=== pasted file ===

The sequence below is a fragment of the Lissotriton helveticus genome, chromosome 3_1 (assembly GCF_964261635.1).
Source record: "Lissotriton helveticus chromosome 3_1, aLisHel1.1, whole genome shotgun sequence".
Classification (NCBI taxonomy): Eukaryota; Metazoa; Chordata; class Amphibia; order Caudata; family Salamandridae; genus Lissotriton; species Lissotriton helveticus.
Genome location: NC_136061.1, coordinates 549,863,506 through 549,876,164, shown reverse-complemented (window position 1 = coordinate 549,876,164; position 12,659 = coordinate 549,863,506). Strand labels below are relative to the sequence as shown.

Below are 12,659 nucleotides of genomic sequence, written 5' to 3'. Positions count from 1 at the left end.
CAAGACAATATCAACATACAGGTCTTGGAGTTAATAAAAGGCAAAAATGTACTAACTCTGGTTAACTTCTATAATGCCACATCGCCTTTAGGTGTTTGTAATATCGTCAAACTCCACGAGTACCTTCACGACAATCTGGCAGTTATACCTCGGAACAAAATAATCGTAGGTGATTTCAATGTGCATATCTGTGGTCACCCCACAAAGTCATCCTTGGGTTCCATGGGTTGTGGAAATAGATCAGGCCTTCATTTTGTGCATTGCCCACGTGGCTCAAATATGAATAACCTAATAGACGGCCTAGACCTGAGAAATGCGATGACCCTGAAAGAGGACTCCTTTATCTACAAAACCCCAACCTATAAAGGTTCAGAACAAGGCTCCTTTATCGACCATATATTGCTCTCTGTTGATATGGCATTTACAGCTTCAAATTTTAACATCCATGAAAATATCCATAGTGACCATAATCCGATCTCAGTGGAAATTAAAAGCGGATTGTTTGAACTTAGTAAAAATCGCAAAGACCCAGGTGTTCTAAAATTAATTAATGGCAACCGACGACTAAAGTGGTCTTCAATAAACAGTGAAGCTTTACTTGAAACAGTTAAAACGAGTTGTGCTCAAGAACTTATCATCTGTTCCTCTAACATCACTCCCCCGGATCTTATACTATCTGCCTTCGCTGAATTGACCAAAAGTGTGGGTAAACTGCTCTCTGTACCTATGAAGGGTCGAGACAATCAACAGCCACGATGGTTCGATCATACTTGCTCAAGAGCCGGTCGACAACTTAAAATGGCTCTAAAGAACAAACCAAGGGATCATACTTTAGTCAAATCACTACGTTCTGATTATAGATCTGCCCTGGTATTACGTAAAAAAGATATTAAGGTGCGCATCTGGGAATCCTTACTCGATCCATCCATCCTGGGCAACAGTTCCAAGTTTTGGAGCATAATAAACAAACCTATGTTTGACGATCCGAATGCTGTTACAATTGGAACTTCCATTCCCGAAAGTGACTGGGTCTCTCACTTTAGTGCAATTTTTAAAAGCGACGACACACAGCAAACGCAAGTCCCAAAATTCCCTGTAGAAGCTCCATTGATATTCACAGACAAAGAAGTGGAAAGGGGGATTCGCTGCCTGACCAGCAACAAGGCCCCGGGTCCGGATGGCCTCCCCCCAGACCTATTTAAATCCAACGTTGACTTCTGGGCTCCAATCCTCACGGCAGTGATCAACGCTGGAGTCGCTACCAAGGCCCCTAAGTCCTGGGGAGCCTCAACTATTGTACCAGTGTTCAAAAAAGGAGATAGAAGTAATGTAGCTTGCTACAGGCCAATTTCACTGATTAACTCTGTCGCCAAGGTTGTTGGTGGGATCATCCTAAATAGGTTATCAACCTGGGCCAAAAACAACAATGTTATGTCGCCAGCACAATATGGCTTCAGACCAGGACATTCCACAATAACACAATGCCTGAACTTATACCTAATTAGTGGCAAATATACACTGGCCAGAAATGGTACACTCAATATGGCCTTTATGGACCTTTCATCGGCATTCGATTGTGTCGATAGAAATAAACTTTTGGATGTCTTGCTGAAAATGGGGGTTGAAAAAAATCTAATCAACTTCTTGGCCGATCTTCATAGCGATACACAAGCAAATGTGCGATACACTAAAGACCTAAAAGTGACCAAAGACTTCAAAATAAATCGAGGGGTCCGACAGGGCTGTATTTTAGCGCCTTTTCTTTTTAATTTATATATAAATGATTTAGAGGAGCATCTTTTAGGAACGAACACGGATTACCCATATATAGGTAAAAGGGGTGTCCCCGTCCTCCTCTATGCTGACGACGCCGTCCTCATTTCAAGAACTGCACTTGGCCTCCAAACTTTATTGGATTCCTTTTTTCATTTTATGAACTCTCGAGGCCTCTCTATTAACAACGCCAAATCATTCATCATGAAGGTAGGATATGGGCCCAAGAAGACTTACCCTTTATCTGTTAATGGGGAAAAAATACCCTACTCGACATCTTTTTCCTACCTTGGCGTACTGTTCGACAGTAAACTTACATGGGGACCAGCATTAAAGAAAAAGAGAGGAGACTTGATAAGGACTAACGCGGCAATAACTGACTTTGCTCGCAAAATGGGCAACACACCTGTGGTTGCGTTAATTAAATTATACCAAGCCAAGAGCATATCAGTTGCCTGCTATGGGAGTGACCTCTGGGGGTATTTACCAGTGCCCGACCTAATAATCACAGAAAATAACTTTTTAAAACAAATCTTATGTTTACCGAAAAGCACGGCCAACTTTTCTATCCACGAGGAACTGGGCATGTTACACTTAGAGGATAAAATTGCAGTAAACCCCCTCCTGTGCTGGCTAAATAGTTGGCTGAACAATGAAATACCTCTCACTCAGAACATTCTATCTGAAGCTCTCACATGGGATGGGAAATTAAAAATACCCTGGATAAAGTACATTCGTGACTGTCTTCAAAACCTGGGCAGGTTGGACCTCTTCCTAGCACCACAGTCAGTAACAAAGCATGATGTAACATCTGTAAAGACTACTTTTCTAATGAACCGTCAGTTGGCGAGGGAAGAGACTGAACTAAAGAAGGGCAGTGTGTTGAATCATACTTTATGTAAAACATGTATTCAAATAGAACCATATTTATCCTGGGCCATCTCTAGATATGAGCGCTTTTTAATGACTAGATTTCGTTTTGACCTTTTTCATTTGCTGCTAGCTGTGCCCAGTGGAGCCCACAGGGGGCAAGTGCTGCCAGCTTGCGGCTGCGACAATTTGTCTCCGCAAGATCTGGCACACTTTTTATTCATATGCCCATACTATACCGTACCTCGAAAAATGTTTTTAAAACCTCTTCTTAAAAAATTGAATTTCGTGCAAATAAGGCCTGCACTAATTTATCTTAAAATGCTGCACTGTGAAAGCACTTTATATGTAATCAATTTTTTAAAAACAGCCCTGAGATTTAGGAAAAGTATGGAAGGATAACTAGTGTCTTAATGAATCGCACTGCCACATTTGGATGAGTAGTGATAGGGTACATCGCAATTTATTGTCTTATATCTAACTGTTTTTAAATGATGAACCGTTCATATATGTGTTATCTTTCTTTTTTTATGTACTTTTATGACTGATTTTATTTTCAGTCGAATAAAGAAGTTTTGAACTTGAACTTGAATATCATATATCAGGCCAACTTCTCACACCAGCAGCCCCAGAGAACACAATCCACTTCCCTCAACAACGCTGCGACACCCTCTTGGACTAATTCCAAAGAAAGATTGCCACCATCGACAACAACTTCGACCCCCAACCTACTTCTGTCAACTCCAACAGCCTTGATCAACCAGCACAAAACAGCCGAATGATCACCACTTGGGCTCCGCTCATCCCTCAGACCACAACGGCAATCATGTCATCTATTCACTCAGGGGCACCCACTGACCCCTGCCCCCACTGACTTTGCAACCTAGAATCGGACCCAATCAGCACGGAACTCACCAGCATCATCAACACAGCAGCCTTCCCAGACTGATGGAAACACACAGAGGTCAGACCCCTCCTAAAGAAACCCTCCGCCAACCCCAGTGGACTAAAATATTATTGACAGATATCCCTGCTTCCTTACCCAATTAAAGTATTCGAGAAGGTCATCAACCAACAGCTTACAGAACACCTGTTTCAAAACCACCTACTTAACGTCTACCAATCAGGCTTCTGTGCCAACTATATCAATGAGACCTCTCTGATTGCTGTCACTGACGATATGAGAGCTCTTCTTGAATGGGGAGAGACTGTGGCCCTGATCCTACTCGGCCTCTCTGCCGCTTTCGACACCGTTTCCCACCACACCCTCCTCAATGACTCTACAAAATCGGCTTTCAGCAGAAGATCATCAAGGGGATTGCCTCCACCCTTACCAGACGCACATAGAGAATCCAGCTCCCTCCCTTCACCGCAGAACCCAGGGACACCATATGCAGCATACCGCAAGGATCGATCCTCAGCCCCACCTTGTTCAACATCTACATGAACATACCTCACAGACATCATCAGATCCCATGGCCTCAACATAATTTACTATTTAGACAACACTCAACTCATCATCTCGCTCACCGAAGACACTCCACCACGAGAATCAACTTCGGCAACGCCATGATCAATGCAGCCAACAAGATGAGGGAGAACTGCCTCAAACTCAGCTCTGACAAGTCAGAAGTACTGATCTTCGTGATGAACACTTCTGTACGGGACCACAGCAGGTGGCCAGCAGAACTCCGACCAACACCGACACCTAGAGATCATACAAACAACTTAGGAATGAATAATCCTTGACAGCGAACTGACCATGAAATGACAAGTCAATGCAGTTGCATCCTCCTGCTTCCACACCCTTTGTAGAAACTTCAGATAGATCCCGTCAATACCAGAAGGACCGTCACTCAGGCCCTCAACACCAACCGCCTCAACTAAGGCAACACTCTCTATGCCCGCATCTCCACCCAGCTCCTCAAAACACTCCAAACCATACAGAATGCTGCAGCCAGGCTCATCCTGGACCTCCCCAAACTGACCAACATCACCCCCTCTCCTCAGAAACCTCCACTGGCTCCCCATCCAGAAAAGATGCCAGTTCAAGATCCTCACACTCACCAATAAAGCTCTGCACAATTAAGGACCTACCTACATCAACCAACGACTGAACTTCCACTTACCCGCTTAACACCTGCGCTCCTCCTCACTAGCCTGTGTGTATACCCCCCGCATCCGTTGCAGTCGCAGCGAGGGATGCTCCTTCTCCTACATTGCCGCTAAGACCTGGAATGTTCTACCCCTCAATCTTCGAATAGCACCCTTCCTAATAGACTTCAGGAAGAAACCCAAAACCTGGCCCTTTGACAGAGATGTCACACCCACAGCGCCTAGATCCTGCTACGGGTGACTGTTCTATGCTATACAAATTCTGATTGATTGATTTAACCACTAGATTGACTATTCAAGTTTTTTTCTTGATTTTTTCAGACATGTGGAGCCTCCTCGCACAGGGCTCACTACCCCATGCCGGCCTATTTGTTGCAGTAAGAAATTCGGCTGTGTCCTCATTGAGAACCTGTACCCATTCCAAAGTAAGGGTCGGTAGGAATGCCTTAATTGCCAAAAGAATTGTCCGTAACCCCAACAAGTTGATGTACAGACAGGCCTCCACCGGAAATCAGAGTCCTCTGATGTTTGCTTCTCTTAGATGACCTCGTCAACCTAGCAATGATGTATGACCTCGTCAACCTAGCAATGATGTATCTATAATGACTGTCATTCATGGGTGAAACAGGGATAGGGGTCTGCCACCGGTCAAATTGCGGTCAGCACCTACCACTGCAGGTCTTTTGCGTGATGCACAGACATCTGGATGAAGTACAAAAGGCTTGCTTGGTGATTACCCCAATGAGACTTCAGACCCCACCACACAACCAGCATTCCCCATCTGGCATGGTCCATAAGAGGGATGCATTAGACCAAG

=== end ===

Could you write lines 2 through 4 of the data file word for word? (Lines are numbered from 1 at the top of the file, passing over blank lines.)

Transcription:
Source record: "Lissotriton helveticus chromosome 3_1, aLisHel1.1, whole genome shotgun sequence".
Classification (NCBI taxonomy): Eukaryota; Metazoa; Chordata; class Amphibia; order Caudata; family Salamandridae; genus Lissotriton; species Lissotriton helveticus.
Genome location: NC_136061.1, coordinates 549,863,506 through 549,876,164, shown reverse-complemented (window position 1 = coordinate 549,876,164; position 12,659 = coordinate 549,863,506). Strand labels below are relative to the sequence as shown.